Last week, the Dow closed below 12,000 for the first time since March 18, after falling for six straight weeks. That hasn’t happened since the week ending Sept. 30, 2002, but that was at the tail-end of a 30-month bear market — a great historic buying opportunity.
Compared to the dismal days of 2002, the recent six-week decline has been small (-6.8%). Last year, the S&P fell much further (15.3%) from April 29 to July 1, but then it rose 33% in 10 months. In this latest sell-off, data from EPFR Global tells us that retail and institutional investors withdrew the most money from U.S. mutual funds of any week since August 2010. But selling stocks then, before the launch of QE2, was also a bad move! So what’s next?
Global Growth Should Resume Once Japan Recovers
The global economy is still expanding, but at a slower pace. Investors are selling stocks because they are concerned about the U.S. economy after the Fed suddenly ends its second round of quantitative easing (QE2) this month. It’s hard for the market to recover when so many investors used Thursday’s rally as an excuse to run for the exits (and perhaps a long weekend in a cooler place) on Friday. This malaise could last another few weeks, until we see positive second-quarter earnings announcements come mid-July.
Fortunately, thanks to a weak U.S. dollar, second-quarter corporate earnings are expected to remain strong. There were a few analyst downgrades last week, but those downgrades were predominantly in the troubled retail sector. When investors finally realize that a weak U.S. dollar helps corporate earnings, due to all the multinational stocks that dominate the S&P 500, the stock market will likely firm up in July.
The Commerce Department announced Thursday that the April trade deficit narrowed by 6.7% as imports from Japan declined by a record 40.8%! In particular, auto and auto part imports from Japan declined sharply. Many economists, like Ed Yardeni, are convinced that the Japanese earthquake and tsunami threw a big monkey wrench into global growth, causing trade to dry up. The good news is that the Japanese Purchasing Managers Index (PMI) surged to 51.3 in May, up from 45.7 in April. Since any PMI over 50 signals growth, Japan has apparently regrouped after the earthquake and tsunami in March.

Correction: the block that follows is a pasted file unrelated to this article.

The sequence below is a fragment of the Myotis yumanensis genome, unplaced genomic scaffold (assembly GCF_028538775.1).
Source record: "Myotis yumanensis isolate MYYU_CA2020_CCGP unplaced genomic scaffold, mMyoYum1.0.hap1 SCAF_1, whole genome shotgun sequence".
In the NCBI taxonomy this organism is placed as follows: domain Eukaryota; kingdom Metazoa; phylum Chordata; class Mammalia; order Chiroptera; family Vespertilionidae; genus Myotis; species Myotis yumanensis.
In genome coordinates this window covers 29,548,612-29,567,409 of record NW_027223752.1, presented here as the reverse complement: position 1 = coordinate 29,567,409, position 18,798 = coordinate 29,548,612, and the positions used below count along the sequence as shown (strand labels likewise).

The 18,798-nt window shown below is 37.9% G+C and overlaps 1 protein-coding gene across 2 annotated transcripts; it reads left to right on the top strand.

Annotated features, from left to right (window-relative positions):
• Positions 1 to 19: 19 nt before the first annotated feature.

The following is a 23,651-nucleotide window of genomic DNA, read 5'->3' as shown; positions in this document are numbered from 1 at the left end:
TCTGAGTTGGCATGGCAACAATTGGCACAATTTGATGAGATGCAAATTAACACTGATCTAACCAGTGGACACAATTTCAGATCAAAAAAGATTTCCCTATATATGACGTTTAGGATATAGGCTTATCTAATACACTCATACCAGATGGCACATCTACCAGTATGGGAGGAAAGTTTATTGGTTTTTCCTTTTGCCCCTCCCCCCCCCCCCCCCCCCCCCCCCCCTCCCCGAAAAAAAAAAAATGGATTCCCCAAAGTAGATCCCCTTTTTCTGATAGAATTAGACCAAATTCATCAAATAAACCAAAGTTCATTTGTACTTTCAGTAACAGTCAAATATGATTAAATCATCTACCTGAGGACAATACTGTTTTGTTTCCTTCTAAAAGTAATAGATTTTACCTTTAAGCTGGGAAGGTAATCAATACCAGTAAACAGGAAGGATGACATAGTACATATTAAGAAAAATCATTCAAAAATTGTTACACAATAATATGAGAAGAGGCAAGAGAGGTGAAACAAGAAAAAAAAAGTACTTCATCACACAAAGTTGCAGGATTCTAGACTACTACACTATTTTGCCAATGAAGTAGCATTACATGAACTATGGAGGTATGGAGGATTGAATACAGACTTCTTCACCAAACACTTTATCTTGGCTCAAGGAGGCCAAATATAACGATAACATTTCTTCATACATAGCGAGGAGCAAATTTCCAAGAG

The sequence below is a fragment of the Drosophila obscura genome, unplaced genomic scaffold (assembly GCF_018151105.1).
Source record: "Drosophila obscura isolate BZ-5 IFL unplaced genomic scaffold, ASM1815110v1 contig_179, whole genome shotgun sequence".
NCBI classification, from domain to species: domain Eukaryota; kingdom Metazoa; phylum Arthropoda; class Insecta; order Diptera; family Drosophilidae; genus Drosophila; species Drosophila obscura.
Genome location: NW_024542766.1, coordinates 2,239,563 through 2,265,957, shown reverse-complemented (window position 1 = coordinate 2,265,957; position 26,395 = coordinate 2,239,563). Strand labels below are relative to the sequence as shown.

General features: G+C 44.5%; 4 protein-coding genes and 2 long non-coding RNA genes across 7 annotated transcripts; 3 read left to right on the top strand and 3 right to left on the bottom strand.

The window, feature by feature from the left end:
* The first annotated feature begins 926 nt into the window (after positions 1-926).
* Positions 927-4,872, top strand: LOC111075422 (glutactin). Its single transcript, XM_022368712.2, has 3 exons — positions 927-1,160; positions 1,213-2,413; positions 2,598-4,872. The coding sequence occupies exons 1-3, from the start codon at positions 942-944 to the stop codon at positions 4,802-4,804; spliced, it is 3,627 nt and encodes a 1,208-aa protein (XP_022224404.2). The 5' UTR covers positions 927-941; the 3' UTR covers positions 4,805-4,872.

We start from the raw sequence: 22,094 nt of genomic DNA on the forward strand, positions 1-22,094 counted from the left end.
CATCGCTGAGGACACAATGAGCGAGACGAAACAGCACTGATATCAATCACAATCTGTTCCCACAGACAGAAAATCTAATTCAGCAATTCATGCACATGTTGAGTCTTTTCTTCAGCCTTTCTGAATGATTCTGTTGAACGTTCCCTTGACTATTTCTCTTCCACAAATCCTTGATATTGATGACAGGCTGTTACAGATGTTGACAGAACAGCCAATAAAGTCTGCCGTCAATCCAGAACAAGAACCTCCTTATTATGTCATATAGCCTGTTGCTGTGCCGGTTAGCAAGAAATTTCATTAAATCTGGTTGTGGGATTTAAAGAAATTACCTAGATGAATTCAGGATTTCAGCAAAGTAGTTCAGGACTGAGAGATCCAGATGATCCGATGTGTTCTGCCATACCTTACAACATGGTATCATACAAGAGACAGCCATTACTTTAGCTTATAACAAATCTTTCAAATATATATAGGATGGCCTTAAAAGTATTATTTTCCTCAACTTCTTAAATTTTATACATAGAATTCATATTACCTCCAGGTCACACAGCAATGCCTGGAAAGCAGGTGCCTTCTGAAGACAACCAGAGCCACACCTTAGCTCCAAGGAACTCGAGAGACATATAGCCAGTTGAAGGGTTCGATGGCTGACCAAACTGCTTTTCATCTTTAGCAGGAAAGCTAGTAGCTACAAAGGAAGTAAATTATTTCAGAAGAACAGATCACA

Although the Japanese PMI is finally rising, similar indexes in China and the United States are dangerously close to falling below 50, which would signal a contraction. Due to the Japanese parts disruption, U.S. durable goods orders fell for the third straight month and vehicle sales stalled. Consumers are also shopping less, since the average household must now spend $183 more per month on food and energy. However, Japan’s May recovery suggests that the rest of the world economy could follow Japan’s lead fairly soon.
Last week’s Federal Reserve Beige Book backed up this analysis. Specifically, the Beige Book discussed how the Japanese earthquake and tsunami caused a serious supply chain disruption for the U.S. economy. This implies that when Japan’s supply chain returns to normal, economic growth should return to normal.
Even though Ben Bernanke has expressed some caution, many other Fed governors expect a return to robust growth in the second half. In an interview with The Wall Street Journal, Charles Evans, President of the Chicago Fed, said he expects the economy to grow by 3% to 3.25% in 2011, and 3.5% to 3.75% in 2012. In addition, Dallas Fed President Richard Fisher recently said, “I would like to see 3%-plus growth in the second half (2011) and I think it is achievable.” And finally, Philadelphia Fed President Charles Plosser sees 3% to 3.5% growth in the second half, adding that “soft patches are not that uncommon.”